Let be a set of N independent and identically distributed vectors assumed to originate from a finite general Gaussian-mixture model with M components: where pj are the mixing proportions, which must be positive and sum to one. is the set of parameters of the mixture with M classes, where are the mean, the inverse scale, and the shape parameter of the d-dimensional GGD. The complete data likelihood for this case is where Zij are the unobserved or missing vectors. belongs to class j and 0 otherwise.
Approaches for estimation of finite-mixture-model parameters can be arranged into two categories, i.e., deterministic and Bayesian methods. In the former, parameters are taken as fixed and unknown, and inference is founded on the likelihood of the data. On the other hand, Bayesian methods are related to Bayesian theory, which means that they allow for probability statements to be made directly about the unknown parameters of the mixture, while taking into consideration prior or expert opinion. The goal is to get the posterior distribution, π(Θ|X, Z), by combining the prior information about the parameters, π(Θ), with the observed value or realization of the complete data set, P(X, Z|Θ), which is derived from Bayes formula, where (X, Z) is the complete data set. With π(Θ|X, Z) in hand, we can simulate our model parameters, Θ, rather than computing them. We based our learning algorithm on the Monte Carlo simulation technique of Gibbs sampling, mixed with a Metropolis-Hasting step.18 We used the integrated or marginal likelihood using the Laplace-Metropolis estimator to obtain M.19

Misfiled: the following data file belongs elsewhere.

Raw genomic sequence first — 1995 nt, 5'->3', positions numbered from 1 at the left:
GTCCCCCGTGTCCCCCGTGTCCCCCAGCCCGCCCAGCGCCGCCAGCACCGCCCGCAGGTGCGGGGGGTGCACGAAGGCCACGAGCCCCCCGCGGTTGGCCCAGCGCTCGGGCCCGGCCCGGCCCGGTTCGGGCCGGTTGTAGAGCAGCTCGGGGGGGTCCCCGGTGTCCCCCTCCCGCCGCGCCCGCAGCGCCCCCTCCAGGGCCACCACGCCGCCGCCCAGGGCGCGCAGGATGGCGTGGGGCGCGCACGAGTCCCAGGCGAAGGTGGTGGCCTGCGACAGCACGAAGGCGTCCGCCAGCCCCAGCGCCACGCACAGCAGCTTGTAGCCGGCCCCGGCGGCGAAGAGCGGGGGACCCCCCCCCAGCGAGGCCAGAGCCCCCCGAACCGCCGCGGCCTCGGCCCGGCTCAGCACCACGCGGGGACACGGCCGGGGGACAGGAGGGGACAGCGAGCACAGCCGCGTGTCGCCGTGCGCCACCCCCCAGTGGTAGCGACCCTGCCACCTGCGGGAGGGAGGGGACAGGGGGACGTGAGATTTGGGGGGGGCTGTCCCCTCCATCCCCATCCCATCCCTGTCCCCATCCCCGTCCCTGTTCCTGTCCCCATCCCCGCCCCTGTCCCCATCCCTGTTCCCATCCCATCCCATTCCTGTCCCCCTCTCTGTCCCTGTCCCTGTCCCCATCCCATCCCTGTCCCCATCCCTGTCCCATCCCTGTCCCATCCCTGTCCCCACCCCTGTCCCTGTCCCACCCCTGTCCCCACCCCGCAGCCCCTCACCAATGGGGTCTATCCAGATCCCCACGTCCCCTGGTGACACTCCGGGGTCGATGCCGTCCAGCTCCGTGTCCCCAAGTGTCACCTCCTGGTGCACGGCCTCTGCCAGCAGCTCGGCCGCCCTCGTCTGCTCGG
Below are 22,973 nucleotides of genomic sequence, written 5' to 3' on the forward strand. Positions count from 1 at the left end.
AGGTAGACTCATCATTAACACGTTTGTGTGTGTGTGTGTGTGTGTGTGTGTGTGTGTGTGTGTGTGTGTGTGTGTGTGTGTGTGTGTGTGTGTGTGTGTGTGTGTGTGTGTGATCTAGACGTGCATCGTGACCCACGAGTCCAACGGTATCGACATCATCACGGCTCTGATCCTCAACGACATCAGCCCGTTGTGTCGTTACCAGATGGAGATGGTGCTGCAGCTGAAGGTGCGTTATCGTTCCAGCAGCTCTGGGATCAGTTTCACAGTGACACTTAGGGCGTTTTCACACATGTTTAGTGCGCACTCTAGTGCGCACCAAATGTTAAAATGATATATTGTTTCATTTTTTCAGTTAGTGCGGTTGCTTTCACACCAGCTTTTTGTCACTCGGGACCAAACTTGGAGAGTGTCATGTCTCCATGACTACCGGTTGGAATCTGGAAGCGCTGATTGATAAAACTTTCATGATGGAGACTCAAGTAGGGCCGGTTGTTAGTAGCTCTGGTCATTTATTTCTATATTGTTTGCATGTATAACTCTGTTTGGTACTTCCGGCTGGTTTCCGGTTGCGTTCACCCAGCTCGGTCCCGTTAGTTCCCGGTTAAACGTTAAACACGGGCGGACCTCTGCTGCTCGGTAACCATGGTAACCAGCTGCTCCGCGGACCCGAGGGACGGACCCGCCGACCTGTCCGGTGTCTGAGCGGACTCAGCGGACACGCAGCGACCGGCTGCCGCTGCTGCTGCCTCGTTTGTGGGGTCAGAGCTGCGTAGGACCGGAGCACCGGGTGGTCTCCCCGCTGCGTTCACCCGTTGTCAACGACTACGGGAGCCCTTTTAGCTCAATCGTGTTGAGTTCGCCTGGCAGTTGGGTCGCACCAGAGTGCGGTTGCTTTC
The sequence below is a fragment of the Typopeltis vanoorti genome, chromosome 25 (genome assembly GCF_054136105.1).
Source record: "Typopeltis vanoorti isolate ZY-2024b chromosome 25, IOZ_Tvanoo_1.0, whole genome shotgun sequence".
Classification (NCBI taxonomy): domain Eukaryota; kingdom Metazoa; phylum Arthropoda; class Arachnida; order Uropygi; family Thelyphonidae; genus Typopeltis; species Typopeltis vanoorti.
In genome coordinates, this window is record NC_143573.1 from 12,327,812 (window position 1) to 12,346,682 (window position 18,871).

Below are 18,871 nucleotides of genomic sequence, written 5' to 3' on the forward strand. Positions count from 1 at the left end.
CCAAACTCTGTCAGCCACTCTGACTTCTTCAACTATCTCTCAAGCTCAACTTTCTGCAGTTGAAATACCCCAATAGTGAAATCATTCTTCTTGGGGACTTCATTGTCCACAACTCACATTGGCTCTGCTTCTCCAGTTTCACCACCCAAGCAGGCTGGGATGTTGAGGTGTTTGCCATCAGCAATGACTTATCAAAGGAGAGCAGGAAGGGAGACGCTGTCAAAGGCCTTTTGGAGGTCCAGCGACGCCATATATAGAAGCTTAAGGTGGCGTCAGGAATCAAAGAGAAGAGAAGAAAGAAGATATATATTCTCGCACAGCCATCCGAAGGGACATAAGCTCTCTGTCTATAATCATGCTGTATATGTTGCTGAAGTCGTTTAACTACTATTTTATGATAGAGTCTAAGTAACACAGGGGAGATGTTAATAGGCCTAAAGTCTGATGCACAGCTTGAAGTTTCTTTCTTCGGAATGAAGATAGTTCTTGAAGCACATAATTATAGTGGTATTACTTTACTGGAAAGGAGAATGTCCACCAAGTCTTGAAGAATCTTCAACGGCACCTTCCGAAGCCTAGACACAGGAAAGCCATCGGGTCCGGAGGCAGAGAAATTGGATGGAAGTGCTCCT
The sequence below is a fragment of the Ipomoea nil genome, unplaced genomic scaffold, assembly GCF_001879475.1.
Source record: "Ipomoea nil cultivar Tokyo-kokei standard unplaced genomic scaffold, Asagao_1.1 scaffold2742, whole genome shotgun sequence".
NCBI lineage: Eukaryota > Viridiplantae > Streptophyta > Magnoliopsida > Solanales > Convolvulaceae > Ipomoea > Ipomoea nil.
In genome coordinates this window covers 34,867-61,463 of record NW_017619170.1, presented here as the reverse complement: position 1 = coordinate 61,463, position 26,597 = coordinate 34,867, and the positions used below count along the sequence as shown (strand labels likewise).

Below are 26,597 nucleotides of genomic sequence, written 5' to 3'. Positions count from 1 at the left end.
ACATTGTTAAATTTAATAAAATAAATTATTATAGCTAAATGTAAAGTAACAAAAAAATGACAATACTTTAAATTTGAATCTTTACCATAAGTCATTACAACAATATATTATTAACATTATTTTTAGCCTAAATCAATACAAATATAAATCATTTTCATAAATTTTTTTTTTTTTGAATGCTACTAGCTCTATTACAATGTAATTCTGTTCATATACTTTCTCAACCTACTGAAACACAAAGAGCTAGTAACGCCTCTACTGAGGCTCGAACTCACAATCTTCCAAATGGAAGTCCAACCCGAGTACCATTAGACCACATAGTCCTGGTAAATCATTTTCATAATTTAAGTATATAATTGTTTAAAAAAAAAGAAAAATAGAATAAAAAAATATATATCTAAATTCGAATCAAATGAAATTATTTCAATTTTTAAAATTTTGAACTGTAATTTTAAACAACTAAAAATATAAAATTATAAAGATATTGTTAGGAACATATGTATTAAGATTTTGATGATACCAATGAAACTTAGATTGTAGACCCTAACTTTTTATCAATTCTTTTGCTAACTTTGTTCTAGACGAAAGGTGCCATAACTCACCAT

We applied our approach to images from the Iris thermal face database, which is a subset of the ‘Object tracking and classification beyond the visible spectrum’ database.9 First, we used 1320 images of 15 persons not wearing glasses. Knowing that in IR imaging thermal radiation cannot transmit through glasses because the latter severely attenuate electromagnetic-wave radiation beyond 2.4mm, we decided to investigate whether our algorithm could identify persons wearing glasses, and so we added 880 images of eight persons with glasses. For both experiments, we used 11 images for each person as training set and the rest for testing. This gave us 165 and 1155 images in the first data set for training and testing, respectively. The second data set contained 253 and 1947 images for training and testing, respectively. To validate our Bayesian algorithm, we compared it with an expectation-maximization algorithm. We also compared it to six other methods (see Table 1). Bayesian learning outperformed all other methods because of its ability to incorporate prior information during learning and modeling of classes.
|Data set 1||96.02%||94.20%||86.67%||85.89%||95.58%||95.32%||94.46%|
|Data set 2||95.33%||92.40%||82.54%||82.18%||94.35%||93.99%||92.81%|
In summary, our new algorithm for IR face recognition based on Bayesian learning of finite, generalized Gaussian-mixture models is accurate and effective. We chose the generalized Gaussian distribution for its flexibility and because of the fact that IR image statistics are generally non-Gaussian. In contrast with the expectation-maximization algorithm, which tries to estimate a single ‘best’ model that is not generally realistic, Bayesian approaches take into account the fact that the data may suggest many ‘good’ models and consider the average result computed over several models. We are now developing a variational framework for the learning of the generalized Gaussian-mixture model and its application to other challenging problems such as fusion of visual and thermal spectral modalities.
Tarek Elguebaly received a bachelor's degree in electronics and communication engineering from Cairo University (Egypt) in 2006 and a master's from Concordia University in 2009. His research focuses on machine learning and computer vision.
Nizar Bouguila received an engineering degree from the University of Tunis (Tunisia) in 2000 and a computer science MSc and PhD from Sherbrooke University in 2002 and 2006, respectively. He is currently an associate professor.